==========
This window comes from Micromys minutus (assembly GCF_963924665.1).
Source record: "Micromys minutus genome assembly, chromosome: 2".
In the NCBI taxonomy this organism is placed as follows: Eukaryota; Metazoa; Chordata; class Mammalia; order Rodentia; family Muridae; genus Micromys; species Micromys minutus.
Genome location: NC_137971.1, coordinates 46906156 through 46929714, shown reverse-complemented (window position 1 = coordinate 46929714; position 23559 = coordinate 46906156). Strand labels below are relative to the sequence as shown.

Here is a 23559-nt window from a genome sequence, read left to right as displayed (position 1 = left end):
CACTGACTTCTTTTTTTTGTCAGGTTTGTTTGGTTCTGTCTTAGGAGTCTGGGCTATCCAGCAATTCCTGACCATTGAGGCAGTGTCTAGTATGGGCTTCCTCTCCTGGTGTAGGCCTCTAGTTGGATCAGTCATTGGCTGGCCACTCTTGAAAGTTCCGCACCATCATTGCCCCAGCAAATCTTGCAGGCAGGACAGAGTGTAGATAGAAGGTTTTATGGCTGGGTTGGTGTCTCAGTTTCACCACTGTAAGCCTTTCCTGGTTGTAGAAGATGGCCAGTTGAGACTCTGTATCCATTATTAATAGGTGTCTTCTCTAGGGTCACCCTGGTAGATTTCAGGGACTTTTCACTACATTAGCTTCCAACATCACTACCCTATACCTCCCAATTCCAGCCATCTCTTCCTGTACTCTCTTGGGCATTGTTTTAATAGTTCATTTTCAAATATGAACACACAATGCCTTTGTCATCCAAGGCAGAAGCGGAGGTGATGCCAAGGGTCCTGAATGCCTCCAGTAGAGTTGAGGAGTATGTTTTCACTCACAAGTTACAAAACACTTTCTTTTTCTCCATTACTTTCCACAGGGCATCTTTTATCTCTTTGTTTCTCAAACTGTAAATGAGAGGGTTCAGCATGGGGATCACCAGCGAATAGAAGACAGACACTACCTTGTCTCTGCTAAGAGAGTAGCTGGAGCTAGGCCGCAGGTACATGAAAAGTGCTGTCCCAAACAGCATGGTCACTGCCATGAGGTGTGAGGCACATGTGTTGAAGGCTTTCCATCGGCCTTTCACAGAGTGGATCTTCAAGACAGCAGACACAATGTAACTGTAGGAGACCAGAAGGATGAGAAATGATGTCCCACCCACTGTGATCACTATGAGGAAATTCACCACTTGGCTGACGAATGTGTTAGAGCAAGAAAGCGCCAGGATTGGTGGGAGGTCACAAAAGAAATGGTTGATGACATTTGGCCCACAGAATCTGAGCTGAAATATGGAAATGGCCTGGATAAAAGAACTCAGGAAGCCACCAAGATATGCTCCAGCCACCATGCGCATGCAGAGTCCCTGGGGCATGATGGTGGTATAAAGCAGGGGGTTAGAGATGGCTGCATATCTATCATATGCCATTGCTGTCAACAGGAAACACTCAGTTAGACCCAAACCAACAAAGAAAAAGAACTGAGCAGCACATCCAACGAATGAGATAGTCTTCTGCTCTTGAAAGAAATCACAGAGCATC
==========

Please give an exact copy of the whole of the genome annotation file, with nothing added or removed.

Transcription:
This window comes from Micromys minutus (assembly GCF_963924665.1).
Source record: "Micromys minutus genome assembly, chromosome: 2".
In the NCBI taxonomy this organism is placed as follows: Eukaryota; Metazoa; Chordata; class Mammalia; order Rodentia; family Muridae; genus Micromys; species Micromys minutus.
Genome location: NC_137971.1, coordinates 46906156 through 46929714, shown reverse-complemented (window position 1 = coordinate 46929714; position 23559 = coordinate 46906156). Strand labels below are relative to the sequence as shown.

Here is a 23559-nt window from a genome sequence, read left to right as displayed (position 1 = left end):
CACTGACTTCTTTTTTTTGTCAGGTTTGTTTGGTTCTGTCTTAGGAGTCTGGGCTATCCAGCAATTCCTGACCATTGAGGCAGTGTCTAGTATGGGCTTCCTCTCCTGGTGTAGGCCTCTAGTTGGATCAGTCATTGGCTGGCCACTCTTGAAAGTTCCGCACCATCATTGCCCCAGCAAATCTTGCAGGCAGGACAGAGTGTAGATAGAAGGTTTTATGGCTGGGTTGGTGTCTCAGTTTCACCACTGTAAGCCTTTCCTGGTTGTAGAAGATGGCCAGTTGAGACTCTGTATCCATTATTAATAGGTGTCTTCTCTAGGGTCACCCTGGTAGATTTCAGGGACTTTTCACTACATTAGCTTCCAACATCACTACCCTATACCTCCCAATTCCAGCCATCTCTTCCTGTACTCTCTTGGGCATTGTTTTAATAGTTCATTTTCAAATATGAACACACAATGCCTTTGTCATCCAAGGCAGAAGCGGAGGTGATGCCAAGGGTCCTGAATGCCTCCAGTAGAGTTGAGGAGTATGTTTTCACTCACAAGTTACAAAACACTTTCTTTTTCTCCATTACTTTCCACAGGGCATCTTTTATCTCTTTGTTTCTCAAACTGTAAATGAGAGGGTTCAGCATGGGGATCACCAGCGAATAGAAGACAGACACTACCTTGTCTCTGCTAAGAGAGTAGCTGGAGCTAGGCCGCAGGTACATGAAAAGTGCTGTCCCAAACAGCATGGTCACTGCCATGAGGTGTGAGGCACATGTGTTGAAGGCTTTCCATCGGCCTTTCACAGAGTGGATCTTCAAGACAGCAGACACAATGTAACTGTAGGAGACCAGAAGGATGAGAAATGATGTCCCACCCACTGTGATCACTATGAGGAAATTCACCACTTGGCTGACGAATGTGTTAGAGCAAGAAAGCGCCAGGATTGGTGGGAGGTCACAAAAGAAATGGTTGATGACATTTGGCCCACAGAATCTGAGCTGAAATATGGAAATGGCCTGGATAAAAGAACTCAGGAAGCCACCAAGATATGCTCCAGCCACCATGCGCATGCAGAGTCCCTGGGGCATGATGGTGGTATAAAGCAGGGGGTTAGAGATGGCTGCATATCTATCATATGCCATTGCTGTCAACAGGAAACACTCAGTTAGACCCAAACCAACAAAGAAAAAGAACTGAGCAGCACATCCAACGAATGAGATAGTCTTCTGCTCTTGAAAGAAATCACAGAGCATC